Don’t Sleep on Emrakul

It has begun. And in the case of Emrakul, maybe it’s also the end. The Promised End. The end of my chances to ever win another game of Standard until it rotates. Spoiler season started up fresh last week with a bang. Emrakul was the first card spoiled, and I have to say, I was shocked by how lukewarm a reception it received on social media.

This card is scary. And I’m not talking about the artwork. The artwork on fused Gisela/Bruna on the other hand is a frightening little trip down Macabre Waltz lane…

Don’t sleep on Emrakul. And not just because she’ll take control of your mind and turn you into a mini-tentacle monster. Stay alert because the card is going to be really good and I, for one, am actually afraid of how good it might be.

I have a feeling a lot of players who are down on Emrakul are forgetting (or have never experienced) what getting Mindslavered feels like. Let me tell you a little story from my past.

The year is 2010 or 2011. I’m playing Caw-Blade in an SCG Open before Batterskull was printed. This is long before I started writing articles or anyone knew who I was. I’m just some random dude playing Caw-Blade and here I am in a win-and-in for Top 8. I’ve never Top 8’d an SCG Open before. The best I’ve ever done is a few PTQ Top 8’s. It’s a big deal to me.

I’m playing against Ali Aintrazi in a win-and-in. I had never beaten Ali before, and this includes a Sealed PTQ earlier in the year where he splashed True Conviction off of 4 Plains and beat me with it both games. He just has my number.

It’s game 3, and I have complete and utter control of the game. I have a Jace, the Mind Sculptor, a Gideon Jura, a Stoneforge Mystic attached to a Sword of Body and Mind, and a Celestial Colonnade. Ali’s life total is in single digits. Ali has a bunch of mana, a Thrummingbird, and no cards in hand. I milled a Mindslaver with Sword of Body and Mind earlier in the game. I’m feeling pretty good about my chances here.

Ali untaps and draws—well, I guess context clues gave it away. He draws a second copy of Mindslaver and activates it to take control of my next turn. On that turn, he attacks with Stoneforge Mystic, then uses Gideon Jura to destroy it. He uses Jace to bounce the Wolf token, he destroys my Celestial Colonnade with my own Tectonic Edge, and then he plays a second copy of Gideon Jura, which under the legend rules at the time destroyed both of them. On his next turn, Thrummingbird killed Jace and he drew a Wurmcoil Engine to take control of the game.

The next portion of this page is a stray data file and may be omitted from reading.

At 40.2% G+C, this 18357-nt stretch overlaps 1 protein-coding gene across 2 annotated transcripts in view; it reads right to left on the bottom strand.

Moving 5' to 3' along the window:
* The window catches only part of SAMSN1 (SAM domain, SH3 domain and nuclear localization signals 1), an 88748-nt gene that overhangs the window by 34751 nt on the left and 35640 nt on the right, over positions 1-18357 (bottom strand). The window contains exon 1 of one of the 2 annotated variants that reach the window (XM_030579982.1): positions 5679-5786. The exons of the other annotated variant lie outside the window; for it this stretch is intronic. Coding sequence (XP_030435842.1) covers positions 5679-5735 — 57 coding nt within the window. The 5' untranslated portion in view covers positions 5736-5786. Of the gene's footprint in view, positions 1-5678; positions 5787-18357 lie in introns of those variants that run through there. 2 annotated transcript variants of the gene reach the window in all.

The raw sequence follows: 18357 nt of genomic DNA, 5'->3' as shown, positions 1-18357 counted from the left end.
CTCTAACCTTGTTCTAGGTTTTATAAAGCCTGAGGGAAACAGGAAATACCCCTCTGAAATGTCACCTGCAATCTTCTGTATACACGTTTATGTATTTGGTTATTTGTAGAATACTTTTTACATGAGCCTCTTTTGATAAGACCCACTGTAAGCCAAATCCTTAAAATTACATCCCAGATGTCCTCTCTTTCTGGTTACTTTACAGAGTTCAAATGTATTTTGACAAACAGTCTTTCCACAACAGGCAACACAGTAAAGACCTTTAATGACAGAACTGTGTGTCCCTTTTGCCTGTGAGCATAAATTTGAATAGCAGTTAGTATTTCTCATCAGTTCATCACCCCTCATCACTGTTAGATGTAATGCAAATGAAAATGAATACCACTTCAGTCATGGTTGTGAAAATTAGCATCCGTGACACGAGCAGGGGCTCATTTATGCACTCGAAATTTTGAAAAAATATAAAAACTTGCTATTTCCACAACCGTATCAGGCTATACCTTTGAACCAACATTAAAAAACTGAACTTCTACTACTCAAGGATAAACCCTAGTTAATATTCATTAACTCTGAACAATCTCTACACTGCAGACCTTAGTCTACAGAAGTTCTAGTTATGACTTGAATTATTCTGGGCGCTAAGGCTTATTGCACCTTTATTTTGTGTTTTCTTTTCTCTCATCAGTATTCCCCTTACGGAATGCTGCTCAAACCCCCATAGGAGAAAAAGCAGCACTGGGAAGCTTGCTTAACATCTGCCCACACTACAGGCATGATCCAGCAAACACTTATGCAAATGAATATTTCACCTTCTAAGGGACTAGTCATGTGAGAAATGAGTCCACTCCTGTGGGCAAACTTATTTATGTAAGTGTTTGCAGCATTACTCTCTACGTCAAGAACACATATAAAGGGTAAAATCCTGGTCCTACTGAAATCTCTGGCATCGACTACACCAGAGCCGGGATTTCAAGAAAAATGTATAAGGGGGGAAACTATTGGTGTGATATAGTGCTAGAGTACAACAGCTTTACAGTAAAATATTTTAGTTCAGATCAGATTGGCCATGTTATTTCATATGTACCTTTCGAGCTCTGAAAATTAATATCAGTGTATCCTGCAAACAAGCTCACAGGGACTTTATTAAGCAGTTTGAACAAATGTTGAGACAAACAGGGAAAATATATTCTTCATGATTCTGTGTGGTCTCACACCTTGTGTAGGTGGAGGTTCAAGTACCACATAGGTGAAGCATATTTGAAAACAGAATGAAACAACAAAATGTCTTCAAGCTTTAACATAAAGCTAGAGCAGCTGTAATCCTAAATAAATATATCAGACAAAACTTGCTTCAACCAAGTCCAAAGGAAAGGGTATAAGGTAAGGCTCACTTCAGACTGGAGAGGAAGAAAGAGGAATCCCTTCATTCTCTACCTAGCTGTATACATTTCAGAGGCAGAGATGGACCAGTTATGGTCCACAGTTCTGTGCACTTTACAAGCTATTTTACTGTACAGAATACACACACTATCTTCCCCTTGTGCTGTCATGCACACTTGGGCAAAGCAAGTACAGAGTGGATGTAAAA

I had everything, and then I had nothing. It’s pretty disgusting the amount of damage you can do to a board state with Mindslaver. Another favorite Mindslaver story of mine is when I won a game at a Pro Tour in Modern by Mindslavering Storm and then combo killing him with his own deck. That was a delight. I also got to troll people by going around telling them about how my Storm opponent had cast a lethal Grapeshot targeting himself. Watching as they struggled and failed to figure out why he would ever do that was great.

Imagine playing against a deck like BW Control in Standard. You cast Emrakul and take their next turn. Ob Nixilis kills Kalitas. Sorin uses all of his remaining loyalty to finish off Ob Nixilis. Ruinous Path sends Gideon packing for a one-way trip with no connecting flights to the Blind Eternities. They get to go from everything to nothing while facing down a 13/13 flying, trample, protection from instants, tentacled horror. Match slip please.

I think a lot of people are undervaluing Emrakul because they get to take their normal turn after you control a turn of theirs. Many are viewing this as “2 turns cancelling out” when the reality is far different. At the very least, you get to run their best creature into your Emrakul when you control their turn. That’s the baseline amount of value you can get off of it. At worst, Emrakul is going to be a removal spell for their best creature. But in all likelihood, it’s also going to be so much more. You get to cast Collected Company and brick. You get to play Hangarback Walkers for 0, waste Dromoka’s Commands, play Secure the Wastes for 0, activate Westvale Abbey sacrificing 5 good creatures and then Declaration in Stone the Ormendahl, etc.